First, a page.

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New Transformers/New Short Circuit Current #64363
04/06/06 12:08 PM
04/06/06 12:08 PM
C
cgw  Offline OP
Member
Joined: Jul 2004
Posts: 133
Rochester NY
In an existing building the utility is replacing transformers (for an addition which will have a new separate main disconnect). The new transformers have a much higher short circuit let through current. The original building service is a 50 year old ITE switchboard.
The let through current is over 80,000A.
The short circuit rating of the main circuit braker is 50,000A. (the transformers are about ten feet away from the switchboard indoors in a room next to the electric service room)
Any suggestions (other than replacing the entire switchboard)??? The main circuit breaker and switchboard are rated at 1600A.

Work Gear for Electricians and the Trades
Re: New Transformers/New Short Circuit Current #64364
04/06/06 05:33 PM
04/06/06 05:33 PM
E
earlydean  Offline
Member
Joined: Dec 2003
Posts: 751
Griswold, CT, USA
http://www.ferrazshawmut.com/products/pdf_107/A4BQ.pdf

try current limiting fuses in a appropriate enclosure between the transformer and the main.


Earl
Re: New Transformers/New Short Circuit Current #64365
04/06/06 08:25 PM
04/06/06 08:25 PM
J
JBD  Offline
Member
Joined: Jul 2001
Posts: 599
WI, USA
Anything put between the transformer and the existing equipment would have to have a tested series rating. It is all but impossible to get a calculated series rating unless the existing equipment are "power circuit breakers".

Have you thought about running the incoming cables around the building a few times? This will add impedance and lower the available fault current.

Re: New Transformers/New Short Circuit Current #64366
04/06/06 08:43 PM
04/06/06 08:43 PM
R
Ron  Offline
Member
Joined: Mar 2002
Posts: 582
White Plains, NY
You only have a few choices. By mearly adding a current limiting device between the transformer and the 50kAIC breaker doesn't help. They must be series rated together, which they generally are not for older equipment.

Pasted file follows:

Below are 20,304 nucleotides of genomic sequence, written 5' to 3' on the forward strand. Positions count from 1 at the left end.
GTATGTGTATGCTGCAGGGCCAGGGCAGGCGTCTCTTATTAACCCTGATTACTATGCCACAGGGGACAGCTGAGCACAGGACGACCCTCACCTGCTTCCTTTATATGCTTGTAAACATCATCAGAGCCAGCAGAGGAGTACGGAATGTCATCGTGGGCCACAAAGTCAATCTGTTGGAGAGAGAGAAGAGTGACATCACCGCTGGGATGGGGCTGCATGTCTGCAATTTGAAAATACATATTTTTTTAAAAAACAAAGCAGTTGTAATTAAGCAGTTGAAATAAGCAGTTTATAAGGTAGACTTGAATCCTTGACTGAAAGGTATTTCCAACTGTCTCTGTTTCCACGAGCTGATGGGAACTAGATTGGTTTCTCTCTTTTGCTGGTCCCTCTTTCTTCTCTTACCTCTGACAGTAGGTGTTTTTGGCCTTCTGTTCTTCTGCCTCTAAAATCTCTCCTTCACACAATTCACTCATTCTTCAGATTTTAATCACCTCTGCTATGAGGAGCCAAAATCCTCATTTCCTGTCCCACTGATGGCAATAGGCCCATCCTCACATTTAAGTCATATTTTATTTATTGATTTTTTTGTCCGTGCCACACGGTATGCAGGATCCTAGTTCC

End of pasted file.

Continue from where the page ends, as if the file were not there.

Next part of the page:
You can add a reactor downstream of the transformer, and it will limit fault current, but be careful of voltage drop problems.
Validate the fault current that you are being told, at least with an infinite primary calculation, and don't forget to add contribution from downstream motors.
Wire can reduce current significantly, so run lots of wire as mentioned by JBD.


Ron
Re: New Transformers/New Short Circuit Current #64367
04/06/06 09:11 PM
04/06/06 09:11 PM
S
SolarPowered  Offline
Member
Joined: Jul 2004
Posts: 625
Palo Alto, CA, USA
Tie the wire in a knot. [Linked Image]

Re: New Transformers/New Short Circuit Current #64368
04/06/06 09:16 PM
04/06/06 09:16 PM
R
Ron  Offline
Member
Joined: Mar 2002
Posts: 582
White Plains, NY
Is the transformer something close to 3750kVA with a 480V secondary?


Ron
Re: New Transformers/New Short Circuit Current #64369
04/06/06 11:42 PM
04/06/06 11:42 PM
T
Tesla  Offline
Member
Joined: Jun 2004
Posts: 1,273
Sacramento, CA
The Circuit Breaker can be the first or second element in series....

Install L or T type current limiting fuses with an appropriate rating: have an EE design it.

If the bussing permits, install a different breaker.

With such an old piece of gear: scrap it.... (I can't believe that old breaker is still passing its tests.)

Alternately, feed the existing service from the new installation. Re-engineer it.

Blame the extra on the Poco. Not your fault.


Tesla
Re: New Transformers/New Short Circuit Current #64370
04/07/06 07:22 AM
04/07/06 07:22 AM
W
winnie  Offline
Member
Joined: Sep 2003
Posts: 649
boston, ma
Perhaps you could just run each phase in its own conduit.... (*ducking*)

-Jon

Re: New Transformers/New Short Circuit Current #64371
04/07/06 08:10 AM
04/07/06 08:10 AM
R
Ron  Offline
Member
Joined: Mar 2002
Posts: 582
White Plains, NY
Jon,
That would help, but be sure that PVC conduit is used.


Ron
Re: New Transformers/New Short Circuit Current #64372
04/07/06 11:52 AM
04/07/06 11:52 AM
B
Bob  Offline
Member
Joined: Feb 2002
Posts: 182
Mobile, AL, USA
Check the fault current as given. If you were given a fault current with an infinite source the actual value will be less. You will need to recaculate the fault including the utiltiy system impedance. The utility may be reluctant to give this information.

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